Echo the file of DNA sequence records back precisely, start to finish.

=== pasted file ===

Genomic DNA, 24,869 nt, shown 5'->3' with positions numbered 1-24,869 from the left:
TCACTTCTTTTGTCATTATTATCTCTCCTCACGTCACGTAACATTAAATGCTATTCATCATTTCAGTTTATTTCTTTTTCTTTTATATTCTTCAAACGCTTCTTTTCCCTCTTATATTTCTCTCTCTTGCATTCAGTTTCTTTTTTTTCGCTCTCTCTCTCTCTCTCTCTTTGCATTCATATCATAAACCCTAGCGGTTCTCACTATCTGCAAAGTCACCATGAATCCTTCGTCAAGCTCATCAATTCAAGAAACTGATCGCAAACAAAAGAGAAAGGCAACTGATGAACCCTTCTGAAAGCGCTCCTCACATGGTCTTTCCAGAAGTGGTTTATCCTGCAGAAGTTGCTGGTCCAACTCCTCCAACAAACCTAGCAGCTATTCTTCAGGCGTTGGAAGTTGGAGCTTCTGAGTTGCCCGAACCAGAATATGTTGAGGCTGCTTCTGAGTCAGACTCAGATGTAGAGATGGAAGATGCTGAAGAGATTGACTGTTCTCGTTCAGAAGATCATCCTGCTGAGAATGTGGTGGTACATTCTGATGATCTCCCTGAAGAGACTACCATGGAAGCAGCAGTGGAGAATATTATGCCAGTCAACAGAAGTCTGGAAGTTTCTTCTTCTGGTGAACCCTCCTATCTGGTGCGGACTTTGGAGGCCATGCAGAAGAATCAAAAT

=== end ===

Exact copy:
Genomic DNA, 24,869 nt, shown 5'->3' with positions numbered 1-24,869 from the left:
TCACTTCTTTTGTCATTATTATCTCTCCTCACGTCACGTAACATTAAATGCTATTCATCATTTCAGTTTATTTCTTTTTCTTTTATATTCTTCAAACGCTTCTTTTCCCTCTTATATTTCTCTCTCTTGCATTCAGTTTCTTTTTTTTCGCTCTCTCTCTCTCTCTCTCTTTGCATTCATATCATAAACCCTAGCGGTTCTCACTATCTGCAAAGTCACCATGAATCCTTCGTCAAGCTCATCAATTCAAGAAACTGATCGCAAACAAAAGAGAAAGGCAACTGATGAACCCTTCTGAAAGCGCTCCTCACATGGTCTTTCCAGAAGTGGTTTATCCTGCAGAAGTTGCTGGTCCAACTCCTCCAACAAACCTAGCAGCTATTCTTCAGGCGTTGGAAGTTGGAGCTTCTGAGTTGCCCGAACCAGAATATGTTGAGGCTGCTTCTGAGTCAGACTCAGATGTAGAGATGGAAGATGCTGAAGAGATTGACTGTTCTCGTTCAGAAGATCATCCTGCTGAGAATGTGGTGGTACATTCTGATGATCTCCCTGAAGAGACTACCATGGAAGCAGCAGTGGAGAATATTATGCCAGTCAACAGAAGTCTGGAAGTTTCTTCTTCTGGTGAACCCTCCTATCTGGTGCGGACTTTGGAGGCCATGCAGAAGAATCAAAAT